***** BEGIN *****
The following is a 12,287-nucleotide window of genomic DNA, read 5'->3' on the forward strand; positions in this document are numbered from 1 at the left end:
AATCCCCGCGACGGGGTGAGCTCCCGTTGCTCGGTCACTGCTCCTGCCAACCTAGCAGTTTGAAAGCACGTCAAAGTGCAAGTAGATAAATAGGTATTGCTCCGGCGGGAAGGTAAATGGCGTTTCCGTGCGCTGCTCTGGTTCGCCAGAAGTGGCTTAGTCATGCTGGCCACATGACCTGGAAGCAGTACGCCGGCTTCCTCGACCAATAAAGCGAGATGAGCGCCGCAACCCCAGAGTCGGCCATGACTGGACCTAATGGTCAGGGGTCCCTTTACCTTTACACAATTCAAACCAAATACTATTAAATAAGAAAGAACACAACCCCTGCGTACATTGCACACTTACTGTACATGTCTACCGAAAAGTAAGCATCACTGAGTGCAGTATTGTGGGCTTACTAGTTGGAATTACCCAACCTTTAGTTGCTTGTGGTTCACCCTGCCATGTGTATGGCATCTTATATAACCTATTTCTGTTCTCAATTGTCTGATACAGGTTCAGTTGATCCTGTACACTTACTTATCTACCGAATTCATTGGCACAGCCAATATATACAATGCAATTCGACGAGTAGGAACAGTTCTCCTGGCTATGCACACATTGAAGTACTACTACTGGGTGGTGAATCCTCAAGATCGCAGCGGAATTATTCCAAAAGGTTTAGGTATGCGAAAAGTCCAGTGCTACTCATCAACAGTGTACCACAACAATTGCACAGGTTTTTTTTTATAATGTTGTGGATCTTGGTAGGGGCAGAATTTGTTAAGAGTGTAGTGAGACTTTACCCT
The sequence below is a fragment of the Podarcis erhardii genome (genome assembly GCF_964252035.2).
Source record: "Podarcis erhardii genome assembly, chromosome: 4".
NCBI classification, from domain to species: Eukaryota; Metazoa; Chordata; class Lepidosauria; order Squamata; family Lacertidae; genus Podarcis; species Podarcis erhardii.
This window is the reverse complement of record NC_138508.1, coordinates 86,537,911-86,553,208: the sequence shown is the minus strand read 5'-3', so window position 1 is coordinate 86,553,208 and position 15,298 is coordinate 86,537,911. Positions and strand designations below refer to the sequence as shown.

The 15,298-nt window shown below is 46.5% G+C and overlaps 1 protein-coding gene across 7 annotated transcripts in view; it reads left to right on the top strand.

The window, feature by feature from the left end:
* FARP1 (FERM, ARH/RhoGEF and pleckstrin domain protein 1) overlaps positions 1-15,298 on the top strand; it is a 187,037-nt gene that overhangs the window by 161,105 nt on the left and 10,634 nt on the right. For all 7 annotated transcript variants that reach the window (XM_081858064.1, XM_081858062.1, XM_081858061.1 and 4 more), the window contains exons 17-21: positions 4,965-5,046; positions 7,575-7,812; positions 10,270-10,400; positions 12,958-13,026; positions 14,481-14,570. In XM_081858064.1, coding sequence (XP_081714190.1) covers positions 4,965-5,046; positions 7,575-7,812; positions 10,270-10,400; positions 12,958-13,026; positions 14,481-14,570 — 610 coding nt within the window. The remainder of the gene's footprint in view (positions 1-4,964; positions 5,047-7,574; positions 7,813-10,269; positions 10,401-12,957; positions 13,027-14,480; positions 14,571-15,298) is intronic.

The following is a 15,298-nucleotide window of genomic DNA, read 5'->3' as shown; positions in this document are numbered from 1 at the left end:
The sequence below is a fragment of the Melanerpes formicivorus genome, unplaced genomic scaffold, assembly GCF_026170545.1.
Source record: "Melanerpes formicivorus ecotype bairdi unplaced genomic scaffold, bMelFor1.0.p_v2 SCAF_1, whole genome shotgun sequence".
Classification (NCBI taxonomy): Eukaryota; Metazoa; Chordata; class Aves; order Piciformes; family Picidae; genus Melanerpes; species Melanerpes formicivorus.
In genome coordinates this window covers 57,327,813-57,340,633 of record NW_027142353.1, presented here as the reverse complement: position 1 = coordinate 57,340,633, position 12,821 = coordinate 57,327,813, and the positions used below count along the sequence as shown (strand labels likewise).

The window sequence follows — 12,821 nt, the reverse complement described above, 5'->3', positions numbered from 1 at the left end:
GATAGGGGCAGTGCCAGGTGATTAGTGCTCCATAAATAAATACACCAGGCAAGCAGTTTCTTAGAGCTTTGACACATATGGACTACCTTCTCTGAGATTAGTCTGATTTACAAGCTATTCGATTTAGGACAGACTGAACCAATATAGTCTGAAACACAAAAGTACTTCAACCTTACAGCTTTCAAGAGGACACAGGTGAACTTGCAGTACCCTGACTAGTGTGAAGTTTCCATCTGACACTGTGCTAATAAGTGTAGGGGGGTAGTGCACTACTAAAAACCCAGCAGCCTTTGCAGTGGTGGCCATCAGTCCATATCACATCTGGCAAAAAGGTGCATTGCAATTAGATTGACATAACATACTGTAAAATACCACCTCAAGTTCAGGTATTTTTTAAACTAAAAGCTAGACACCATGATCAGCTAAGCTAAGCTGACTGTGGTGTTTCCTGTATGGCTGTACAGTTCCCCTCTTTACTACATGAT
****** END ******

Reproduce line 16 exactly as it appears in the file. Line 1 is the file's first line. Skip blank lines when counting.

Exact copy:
GATAGGGGCAGTGCCAGGTGATTAGTGCTCCATAAATAAATACACCAGGCAAGCAGTTTCTTAGAGCTTTGACACATATGGACTACCTTCTCTGAGATTAGTCTGATTTACAAGCTATTCGATTTAGGACAGACTGAACCAATATAGTCTGAAACACAAAAGTACTTCAACCTTACAGCTTTCAAGAGGACACAGGTGAACTTGCAGTACCCTGACTAGTGTGAAGTTTCCATCTGACACTGTGCTAATAAGTGTAGGGGGGTAGTGCACTACTAAAAACCCAGCAGCCTTTGCAGTGGTGGCCATCAGTCCATATCACATCTGGCAAAAAGGTGCATTGCAATTAGATTGACATAACATACTGTAAAATACCACCTCAAGTTCAGGTATTTTTTAAACTAAAAGCTAGACACCATGATCAGCTAAGCTAAGCTGACTGTGGTGTTTCCTGTATGGCTGTACAGTTCCCCTCTTTACTACATGAT